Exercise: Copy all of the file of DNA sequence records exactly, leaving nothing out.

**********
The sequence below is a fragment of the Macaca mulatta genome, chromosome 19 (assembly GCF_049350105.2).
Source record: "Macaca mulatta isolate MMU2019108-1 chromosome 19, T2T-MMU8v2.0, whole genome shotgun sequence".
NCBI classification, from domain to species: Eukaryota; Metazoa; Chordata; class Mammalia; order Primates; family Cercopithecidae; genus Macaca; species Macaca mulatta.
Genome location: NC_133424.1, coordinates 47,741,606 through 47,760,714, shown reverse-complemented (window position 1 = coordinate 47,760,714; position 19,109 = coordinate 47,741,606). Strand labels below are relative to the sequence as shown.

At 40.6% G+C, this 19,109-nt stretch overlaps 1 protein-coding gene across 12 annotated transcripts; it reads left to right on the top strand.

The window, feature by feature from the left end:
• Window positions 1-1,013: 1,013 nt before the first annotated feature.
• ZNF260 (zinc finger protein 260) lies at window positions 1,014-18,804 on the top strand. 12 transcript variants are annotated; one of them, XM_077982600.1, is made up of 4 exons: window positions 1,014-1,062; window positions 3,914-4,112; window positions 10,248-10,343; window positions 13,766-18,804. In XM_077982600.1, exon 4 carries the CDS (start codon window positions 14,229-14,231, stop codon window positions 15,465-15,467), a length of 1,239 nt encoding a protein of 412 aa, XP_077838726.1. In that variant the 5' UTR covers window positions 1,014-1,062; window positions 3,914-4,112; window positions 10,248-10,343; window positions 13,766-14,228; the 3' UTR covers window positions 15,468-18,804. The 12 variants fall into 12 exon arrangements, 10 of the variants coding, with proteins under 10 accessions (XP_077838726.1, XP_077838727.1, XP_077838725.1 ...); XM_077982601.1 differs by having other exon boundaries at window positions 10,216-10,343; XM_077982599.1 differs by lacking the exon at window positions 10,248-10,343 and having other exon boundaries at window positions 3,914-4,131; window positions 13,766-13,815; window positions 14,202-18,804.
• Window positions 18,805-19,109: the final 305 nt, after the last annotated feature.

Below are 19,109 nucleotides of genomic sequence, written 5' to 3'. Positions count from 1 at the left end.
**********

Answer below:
The sequence below is a fragment of the Macaca mulatta genome, chromosome 19 (assembly GCF_049350105.2).
Source record: "Macaca mulatta isolate MMU2019108-1 chromosome 19, T2T-MMU8v2.0, whole genome shotgun sequence".
NCBI classification, from domain to species: Eukaryota; Metazoa; Chordata; class Mammalia; order Primates; family Cercopithecidae; genus Macaca; species Macaca mulatta.
Genome location: NC_133424.1, coordinates 47,741,606 through 47,760,714, shown reverse-complemented (window position 1 = coordinate 47,760,714; position 19,109 = coordinate 47,741,606). Strand labels below are relative to the sequence as shown.

At 40.6% G+C, this 19,109-nt stretch overlaps 1 protein-coding gene across 12 annotated transcripts; it reads left to right on the top strand.

The window, feature by feature from the left end:
• Window positions 1-1,013: 1,013 nt before the first annotated feature.
• ZNF260 (zinc finger protein 260) lies at window positions 1,014-18,804 on the top strand. 12 transcript variants are annotated; one of them, XM_077982600.1, is made up of 4 exons: window positions 1,014-1,062; window positions 3,914-4,112; window positions 10,248-10,343; window positions 13,766-18,804. In XM_077982600.1, exon 4 carries the CDS (start codon window positions 14,229-14,231, stop codon window positions 15,465-15,467), a length of 1,239 nt encoding a protein of 412 aa, XP_077838726.1. In that variant the 5' UTR covers window positions 1,014-1,062; window positions 3,914-4,112; window positions 10,248-10,343; window positions 13,766-14,228; the 3' UTR covers window positions 15,468-18,804. The 12 variants fall into 12 exon arrangements, 10 of the variants coding, with proteins under 10 accessions (XP_077838726.1, XP_077838727.1, XP_077838725.1 ...); XM_077982601.1 differs by having other exon boundaries at window positions 10,216-10,343; XM_077982599.1 differs by lacking the exon at window positions 10,248-10,343 and having other exon boundaries at window positions 3,914-4,131; window positions 13,766-13,815; window positions 14,202-18,804.
• Window positions 18,805-19,109: the final 305 nt, after the last annotated feature.

Below are 19,109 nucleotides of genomic sequence, written 5' to 3'. Positions count from 1 at the left end.